UBC Okanagan researcher TJ Goodliaff is looking for pictures of lynx and bobcats from the Cariboo Chilcotin to determine what role climate change is playing in the cat’s distribution across the province.

UBC Okanagan researcher TJ Goodliaff is looking for pictures of lynx and bobcats from the Cariboo Chilcotin to determine what role climate change is playing in the cat’s distribution across the province.

Researcher looks for clues in provincial cat distribution

A UBC Okanagan researcher is appealing to the public for photos of bobcats and lynx from anywhere in B.C.

  • Feb. 11, 2016 5:00 a.m.

A UBC Okanagan researcher is appealing to the public for photos of bobcats and lynx from anywhere in B.C.

“I am using photos of bobcats and lynx submitted by the public to help map the current provincial distribution of both species to determine if their ranges have shifted in response to climate change,” said TJ Gooliaff,  masters of science candidate at UBCO.

Gooliaff is working on the project in conjunction with the Ministry of Environment, he said.

“I’m trying to figure out exactly where the northern limit is for bobcats. I suspect it is somewhere between Williams Lake and Prince George. I just need more photos to figure that out.”

Gooliaff said he hypothesizes that bobcats have moved northwards and into higher elevations as a result of climate change.

Historically, bobcats and lynx have been typically separated by snow depth. Goodiaff explains.

Lynx have extremely long legs and large snowshoe-like paws, making them well adapted for travelling across deep snow.

They are found in the boreal forests across Canada and Alaska, as well as the mountain ranges extending south into Washington, Idaho, Montana, Wyoming and Colorado.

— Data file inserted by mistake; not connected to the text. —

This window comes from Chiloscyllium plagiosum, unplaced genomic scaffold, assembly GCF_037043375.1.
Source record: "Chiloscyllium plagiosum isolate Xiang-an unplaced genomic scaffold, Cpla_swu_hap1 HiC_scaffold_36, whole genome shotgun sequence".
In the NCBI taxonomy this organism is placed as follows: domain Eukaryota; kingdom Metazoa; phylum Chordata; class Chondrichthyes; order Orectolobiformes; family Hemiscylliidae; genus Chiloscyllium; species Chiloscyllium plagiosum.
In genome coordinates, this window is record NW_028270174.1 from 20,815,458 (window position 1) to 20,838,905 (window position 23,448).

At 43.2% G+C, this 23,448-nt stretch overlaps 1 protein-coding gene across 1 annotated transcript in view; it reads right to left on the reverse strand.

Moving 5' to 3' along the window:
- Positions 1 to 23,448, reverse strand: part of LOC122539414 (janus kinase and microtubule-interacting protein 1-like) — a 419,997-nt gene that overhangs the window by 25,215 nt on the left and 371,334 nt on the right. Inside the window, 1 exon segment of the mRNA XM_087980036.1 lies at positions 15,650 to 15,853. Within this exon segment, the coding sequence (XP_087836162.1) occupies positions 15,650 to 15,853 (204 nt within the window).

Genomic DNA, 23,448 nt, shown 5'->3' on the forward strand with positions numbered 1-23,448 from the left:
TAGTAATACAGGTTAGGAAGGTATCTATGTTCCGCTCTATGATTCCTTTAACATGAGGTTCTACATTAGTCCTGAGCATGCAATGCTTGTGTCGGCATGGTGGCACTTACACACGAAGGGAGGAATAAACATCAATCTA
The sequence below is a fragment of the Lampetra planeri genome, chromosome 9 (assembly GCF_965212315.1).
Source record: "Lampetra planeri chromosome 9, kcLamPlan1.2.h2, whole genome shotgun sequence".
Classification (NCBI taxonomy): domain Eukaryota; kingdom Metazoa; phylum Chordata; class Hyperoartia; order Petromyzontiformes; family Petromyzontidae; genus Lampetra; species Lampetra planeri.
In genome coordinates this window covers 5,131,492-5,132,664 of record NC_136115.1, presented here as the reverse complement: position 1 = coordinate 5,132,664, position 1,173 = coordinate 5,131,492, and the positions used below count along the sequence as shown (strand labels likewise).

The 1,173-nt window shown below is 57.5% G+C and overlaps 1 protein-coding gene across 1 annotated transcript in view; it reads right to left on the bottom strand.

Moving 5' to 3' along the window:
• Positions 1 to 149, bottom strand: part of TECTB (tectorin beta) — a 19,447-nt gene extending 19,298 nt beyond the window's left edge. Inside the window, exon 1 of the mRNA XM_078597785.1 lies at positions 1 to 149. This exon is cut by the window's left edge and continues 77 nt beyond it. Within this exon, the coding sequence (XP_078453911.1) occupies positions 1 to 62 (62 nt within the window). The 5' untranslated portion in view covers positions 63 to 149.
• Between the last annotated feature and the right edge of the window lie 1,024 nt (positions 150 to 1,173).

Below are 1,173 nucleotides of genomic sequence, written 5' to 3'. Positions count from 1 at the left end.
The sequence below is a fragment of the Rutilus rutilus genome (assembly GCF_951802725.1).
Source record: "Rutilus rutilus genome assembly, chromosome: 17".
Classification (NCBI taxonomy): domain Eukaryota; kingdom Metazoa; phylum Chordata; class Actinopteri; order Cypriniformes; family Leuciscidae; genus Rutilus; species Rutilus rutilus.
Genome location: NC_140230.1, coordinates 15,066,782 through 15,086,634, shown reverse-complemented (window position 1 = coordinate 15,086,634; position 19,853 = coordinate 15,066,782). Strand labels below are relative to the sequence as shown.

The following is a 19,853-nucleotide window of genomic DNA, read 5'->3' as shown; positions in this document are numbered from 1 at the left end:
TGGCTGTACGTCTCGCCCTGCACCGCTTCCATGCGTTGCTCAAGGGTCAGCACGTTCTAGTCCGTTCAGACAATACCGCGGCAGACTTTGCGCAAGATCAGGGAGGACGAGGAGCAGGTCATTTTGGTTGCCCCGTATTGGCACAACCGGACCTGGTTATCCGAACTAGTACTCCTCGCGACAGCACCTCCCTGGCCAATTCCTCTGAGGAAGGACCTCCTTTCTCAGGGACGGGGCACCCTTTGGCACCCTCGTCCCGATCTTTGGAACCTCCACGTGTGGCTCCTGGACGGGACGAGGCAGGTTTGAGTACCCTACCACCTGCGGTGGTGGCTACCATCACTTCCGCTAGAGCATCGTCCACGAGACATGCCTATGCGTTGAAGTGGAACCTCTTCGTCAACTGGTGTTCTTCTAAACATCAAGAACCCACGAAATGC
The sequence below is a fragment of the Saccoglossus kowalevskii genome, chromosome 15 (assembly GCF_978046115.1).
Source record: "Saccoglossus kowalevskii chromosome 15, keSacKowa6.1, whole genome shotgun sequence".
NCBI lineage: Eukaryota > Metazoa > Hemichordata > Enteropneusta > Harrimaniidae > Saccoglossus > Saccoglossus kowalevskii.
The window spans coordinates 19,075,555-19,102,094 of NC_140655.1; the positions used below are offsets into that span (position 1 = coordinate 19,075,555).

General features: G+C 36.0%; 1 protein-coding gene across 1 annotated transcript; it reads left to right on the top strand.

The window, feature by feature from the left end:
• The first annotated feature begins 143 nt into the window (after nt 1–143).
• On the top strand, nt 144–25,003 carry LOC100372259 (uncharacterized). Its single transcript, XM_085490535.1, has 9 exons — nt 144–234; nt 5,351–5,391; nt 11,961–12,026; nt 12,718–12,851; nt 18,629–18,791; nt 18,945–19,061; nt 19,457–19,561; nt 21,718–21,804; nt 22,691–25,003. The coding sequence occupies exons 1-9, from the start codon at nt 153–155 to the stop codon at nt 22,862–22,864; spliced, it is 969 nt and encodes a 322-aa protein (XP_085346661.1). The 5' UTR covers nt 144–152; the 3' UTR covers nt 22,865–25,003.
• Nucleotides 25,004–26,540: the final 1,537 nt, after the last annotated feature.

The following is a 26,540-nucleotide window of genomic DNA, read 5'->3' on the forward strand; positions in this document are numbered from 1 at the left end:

In contrast, bobcats are heavier, have small feet, and sink into the snow.

They are found throughout the deserts and grasslands of the  United States, as well as southern Canada.

However, climate change has led to earlier springs and lower snow levels in western North America.

As a result, suitable bobcat habitat may now be present in new areas of B.C.

The photos do not have to be great photography — they just have to show a bobcat or a lynx, or even just a part of one, Gooliaff said.

Photos can be blurry or dark and don’t even have to clearly show which cat species is present.

When sending photos, please include both the date and location of each photo. Location should be as specific as possible: most preferred is UTM or LAT/LONG coordinates.

If that information is not available, then please provide the name of the nearest road or landmark (including distance and direction from road or landmark), or nearest town (including distance and direction from town), or watershed or Management Unit.

Photos will be used for data only (which species was where when) and will not influence management decisions regarding hunting/trapping bag limits or season dates.

Photos will not be published or shared with anyone without permission, and photographers will retain ownership of their photos.

The results of this study will be gladly shared with all those who are interested.

People are asked to e-mail photos or direct any questions to tj.gooliaff@ubc.ca or Dr. Karen Hodges at karen.hodges@ubc.ca.

Williams Lake Tribune